A company by the name of AIT [Advanced Technologies, Inc.] is claiming that 2,000 plus Dell OptiPlex systems that they purchased, have failed. The company further alleges in their lawsuit against Dell, that the company suffered data loss, loss of clients and other damages when these systems began to fail. The computers were purchased between 2003 and 2004.

My first thought is why did the company wait so long to file suits? Than after reading the article further it seems that there is more to this than meets the eye. It seems that AIT stopped paying a $50,000 a month payment for the computers when problems developed and Dell than stopped warranty services. One could argue that the company stopped payments because of a lack of service from Dell. But not knowing all of the facts it makes it hard to judge where the fault may fall upon.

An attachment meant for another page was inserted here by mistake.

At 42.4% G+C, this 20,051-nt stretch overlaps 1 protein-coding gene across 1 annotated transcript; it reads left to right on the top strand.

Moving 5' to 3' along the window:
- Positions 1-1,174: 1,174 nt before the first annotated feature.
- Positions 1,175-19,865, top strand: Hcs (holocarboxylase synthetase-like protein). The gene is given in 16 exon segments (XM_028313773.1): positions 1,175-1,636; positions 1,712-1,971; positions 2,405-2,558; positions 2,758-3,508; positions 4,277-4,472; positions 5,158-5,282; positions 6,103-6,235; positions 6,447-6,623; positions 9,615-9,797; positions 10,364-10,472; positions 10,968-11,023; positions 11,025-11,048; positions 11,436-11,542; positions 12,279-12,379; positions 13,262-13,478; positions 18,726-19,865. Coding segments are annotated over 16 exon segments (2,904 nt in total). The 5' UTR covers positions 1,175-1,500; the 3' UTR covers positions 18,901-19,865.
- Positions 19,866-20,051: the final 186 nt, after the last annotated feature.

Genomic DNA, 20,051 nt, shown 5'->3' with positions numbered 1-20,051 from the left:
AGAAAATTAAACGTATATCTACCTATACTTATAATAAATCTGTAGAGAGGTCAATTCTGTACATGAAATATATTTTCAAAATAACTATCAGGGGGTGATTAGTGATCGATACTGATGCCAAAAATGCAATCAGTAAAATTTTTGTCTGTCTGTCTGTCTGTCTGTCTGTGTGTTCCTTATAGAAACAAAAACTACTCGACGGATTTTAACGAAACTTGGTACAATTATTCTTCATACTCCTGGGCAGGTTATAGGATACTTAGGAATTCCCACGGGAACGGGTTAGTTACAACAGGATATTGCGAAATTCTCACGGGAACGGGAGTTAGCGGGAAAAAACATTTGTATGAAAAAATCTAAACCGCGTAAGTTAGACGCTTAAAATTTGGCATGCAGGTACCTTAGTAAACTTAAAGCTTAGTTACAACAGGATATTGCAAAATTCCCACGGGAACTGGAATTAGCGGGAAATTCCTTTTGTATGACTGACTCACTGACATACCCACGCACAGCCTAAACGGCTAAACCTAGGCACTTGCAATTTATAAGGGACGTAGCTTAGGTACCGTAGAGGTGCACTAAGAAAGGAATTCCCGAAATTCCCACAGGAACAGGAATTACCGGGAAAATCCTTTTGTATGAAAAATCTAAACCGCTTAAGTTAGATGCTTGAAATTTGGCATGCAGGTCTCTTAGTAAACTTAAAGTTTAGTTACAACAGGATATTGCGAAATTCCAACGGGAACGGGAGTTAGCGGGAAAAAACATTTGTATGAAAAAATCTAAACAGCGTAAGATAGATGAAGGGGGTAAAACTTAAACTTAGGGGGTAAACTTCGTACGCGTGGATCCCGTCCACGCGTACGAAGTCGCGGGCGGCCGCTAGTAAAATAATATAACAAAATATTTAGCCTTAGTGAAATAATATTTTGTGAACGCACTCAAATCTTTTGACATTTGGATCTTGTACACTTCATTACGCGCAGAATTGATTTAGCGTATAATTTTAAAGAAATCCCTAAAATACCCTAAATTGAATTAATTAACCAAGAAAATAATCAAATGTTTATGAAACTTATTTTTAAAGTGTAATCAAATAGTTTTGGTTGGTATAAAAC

But what is interesting about this story is not the lawsuit itself, but how a consumer who purchased a lobe PC from any company would handle a complaint. Let us say you bought a system from a retailer, charged it on your credit card, and than starting having problems that you felt the OEM was not fixing. Would not making your credit card payment for the computer purchase be the correct way to handle the situation?

I know that the facts in this case are not similar since I would guess that Dell financed the purchase, but if the company stopped their monthly payments, one would conclude that Dell would not be obligated to repair the systems. Or is this to simplistic?

What do you think.

Comments welcome.

Full story is here.

[tags]dell, computers, optiplex, failure, warranty,non-payment,  [/tags]